A seventh Formula 1 World Championship for Lewis Hamilton seems inevitable after he won the Emilia Romagna Grand Prix and further extended his title lead over Valtteri Bottas. Hamilton can now…
Bottas needs eight more points than his team-mate to deprive him of sealing the title in Turkey. If he’s leading in the closing stages of the race, the 2020 championship could come down to who secures fastest lap at Istanbul.
The Finn has shown better speed on Saturdays but has been blighted with mistakes or poor luck on race day, with the bodywork from Vettel’s Ferrari depriving him of what looked like a drive to victory having retained the lead from pole position at Imola.
Of the two though, Hamilton is the one with experience around the Istanbul circuit, and was the race winner back in 2010, fighting off team-mate Jenson Button to secure the top step following Vettel and Webber’s coming together.
With the constructors’ title secure, it could be gloves off between the two Mercedes drivers from here on out.
The Turkish GP will mark 300 races in F1 for Red Bull, and in that time it has produced several high-calibre drivers as well as a world champion.
While many will tip Max Verstappen as a champion of the future, team-mate Alex Albon is under immense pressure and fighting for his Formula 1 future heading into the final four rounds of the 2020 season.
The Anglo-Thai driver was on course for points in Imola until a late-race spin following the safety car restart, and his prospects for 2021 look ever-slimmer with Yuki Tsunoda lined up to take the second available AlphaTauri seat alongside Pierre Gasly.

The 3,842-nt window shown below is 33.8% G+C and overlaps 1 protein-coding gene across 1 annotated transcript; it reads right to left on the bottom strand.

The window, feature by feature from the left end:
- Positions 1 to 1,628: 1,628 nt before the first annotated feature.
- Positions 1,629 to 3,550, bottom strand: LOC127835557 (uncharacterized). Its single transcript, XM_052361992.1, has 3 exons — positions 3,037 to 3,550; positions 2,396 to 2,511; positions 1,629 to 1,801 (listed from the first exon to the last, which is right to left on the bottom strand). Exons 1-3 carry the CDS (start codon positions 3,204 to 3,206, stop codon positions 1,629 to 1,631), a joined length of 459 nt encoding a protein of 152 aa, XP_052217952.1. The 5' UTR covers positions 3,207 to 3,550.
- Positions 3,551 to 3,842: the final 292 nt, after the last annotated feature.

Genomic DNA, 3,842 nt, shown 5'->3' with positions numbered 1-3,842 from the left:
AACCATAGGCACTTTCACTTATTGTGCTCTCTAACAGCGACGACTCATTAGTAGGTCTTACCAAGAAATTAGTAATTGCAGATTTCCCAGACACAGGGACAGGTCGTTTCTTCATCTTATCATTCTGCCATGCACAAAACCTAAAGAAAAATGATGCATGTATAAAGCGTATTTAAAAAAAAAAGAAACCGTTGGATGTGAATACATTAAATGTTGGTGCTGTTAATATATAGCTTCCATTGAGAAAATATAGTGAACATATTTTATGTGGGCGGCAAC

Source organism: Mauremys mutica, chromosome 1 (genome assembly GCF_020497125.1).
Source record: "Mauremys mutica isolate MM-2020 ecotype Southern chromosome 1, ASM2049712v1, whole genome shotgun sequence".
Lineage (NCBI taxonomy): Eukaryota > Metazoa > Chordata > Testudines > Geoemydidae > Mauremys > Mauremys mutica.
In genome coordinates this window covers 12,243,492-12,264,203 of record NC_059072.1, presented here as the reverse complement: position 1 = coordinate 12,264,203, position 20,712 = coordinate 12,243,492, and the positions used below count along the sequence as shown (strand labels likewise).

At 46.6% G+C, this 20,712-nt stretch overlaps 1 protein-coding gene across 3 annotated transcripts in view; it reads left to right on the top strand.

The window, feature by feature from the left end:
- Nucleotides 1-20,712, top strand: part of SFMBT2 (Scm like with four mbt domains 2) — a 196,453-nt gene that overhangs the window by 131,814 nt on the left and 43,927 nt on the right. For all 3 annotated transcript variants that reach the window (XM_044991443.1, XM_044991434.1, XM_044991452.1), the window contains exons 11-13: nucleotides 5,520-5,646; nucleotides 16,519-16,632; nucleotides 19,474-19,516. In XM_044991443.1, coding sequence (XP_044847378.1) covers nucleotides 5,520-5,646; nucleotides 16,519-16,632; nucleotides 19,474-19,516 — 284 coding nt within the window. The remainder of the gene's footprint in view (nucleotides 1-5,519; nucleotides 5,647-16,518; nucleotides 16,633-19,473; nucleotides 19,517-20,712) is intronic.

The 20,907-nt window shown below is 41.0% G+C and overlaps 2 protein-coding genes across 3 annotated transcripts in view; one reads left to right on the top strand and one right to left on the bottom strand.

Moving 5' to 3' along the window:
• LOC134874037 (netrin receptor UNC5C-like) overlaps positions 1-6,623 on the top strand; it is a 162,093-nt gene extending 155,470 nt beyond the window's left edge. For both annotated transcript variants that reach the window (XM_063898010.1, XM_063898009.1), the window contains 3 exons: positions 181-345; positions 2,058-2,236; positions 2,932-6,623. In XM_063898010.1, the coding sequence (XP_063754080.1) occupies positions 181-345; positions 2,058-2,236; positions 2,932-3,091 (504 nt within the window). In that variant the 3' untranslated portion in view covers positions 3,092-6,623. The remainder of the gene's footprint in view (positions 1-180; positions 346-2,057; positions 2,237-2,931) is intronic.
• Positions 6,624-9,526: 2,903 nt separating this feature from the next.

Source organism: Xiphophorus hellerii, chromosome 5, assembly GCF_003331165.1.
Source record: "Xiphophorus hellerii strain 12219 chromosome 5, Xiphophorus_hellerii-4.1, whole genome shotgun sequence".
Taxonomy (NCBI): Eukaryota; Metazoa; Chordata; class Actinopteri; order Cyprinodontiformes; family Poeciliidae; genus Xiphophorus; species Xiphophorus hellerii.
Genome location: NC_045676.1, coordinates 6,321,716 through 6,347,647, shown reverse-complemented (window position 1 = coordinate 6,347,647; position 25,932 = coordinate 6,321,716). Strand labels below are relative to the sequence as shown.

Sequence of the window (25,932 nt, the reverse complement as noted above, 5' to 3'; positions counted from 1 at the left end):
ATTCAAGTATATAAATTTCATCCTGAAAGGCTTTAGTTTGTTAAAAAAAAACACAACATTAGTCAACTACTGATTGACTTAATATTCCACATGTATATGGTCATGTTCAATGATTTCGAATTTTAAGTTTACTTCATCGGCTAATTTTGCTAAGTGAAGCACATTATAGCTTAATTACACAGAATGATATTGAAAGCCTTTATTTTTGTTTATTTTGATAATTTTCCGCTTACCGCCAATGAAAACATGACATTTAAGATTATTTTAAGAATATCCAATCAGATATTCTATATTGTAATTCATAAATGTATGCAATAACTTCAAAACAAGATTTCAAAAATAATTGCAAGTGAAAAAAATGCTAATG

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Red Bull were the victors the last time F1 visited Istanbul for a race but the odds of Max Verstappen defending that accolade is unlikely, even with Mercedes’ focus now on 2021 and beyond development-wise.
Around Imola, it appeared as though the Dutchman was keeping race leader Bottas very honest in the opening phase, but the Finn was dealing with a wounded W11, and once Hamilton was unleashed, the true pace of the Mercedes was clear to see.
His record of finishing on the podium whenever he has seen the chequered flag is still intact though. The relative unknown of a circuit last visited almost a decade ago could provide a surprise or two come Sunday.
Might Daniel Ricciardo be feeling a tinge of regret about his move away from Renault for 2021? The team has made clear strides of progress in 2020 and the Australian has been the team’s star performer alongside Esteban Ocon.
His second podium in three races is the proof the French team has taken a crucial step in the fight for third against McLaren and Racing Point. Ricciardo might have a head start versus his rivals again this weekend, even if it is just by a tiny bit.
“I can’t wait for Turkey. I’ve only done one session there in Free Practice 1 in 2011 and it was in the wet, so if it’s dry, it’ll basically be a new track for me. It’s an awesome circuit and a lot of fun to drive.
“It’s going to be pretty cool in a modern Formula 1 car with some fast corners and long periods of time on the throttle. I think it will provide good racing as overtaking should be more straightforward [than Imola]. I think it’s a pretty complete circuit, so I’m certainly looking forward to that.
“I think full beans around there is going to be awesome. Turn Eight is a great corner, but so is Turn One, the downhill, unsighted left. It’s really cool!”
A change in development direction for McLaren has seen the team slip into a rut of form relative to Renault, and while Racing Point has struggled as well, the Woking team is not as far clear in the midfield battle as it once was.
As the season comes into the final stretch, every point and position will be crucial, with Renault moving into third position in the constructors’ standings.
McLaren technical director James Key says getting to grips with the freshly re-laid track surface will be crucial for teams going into qualifying and the race.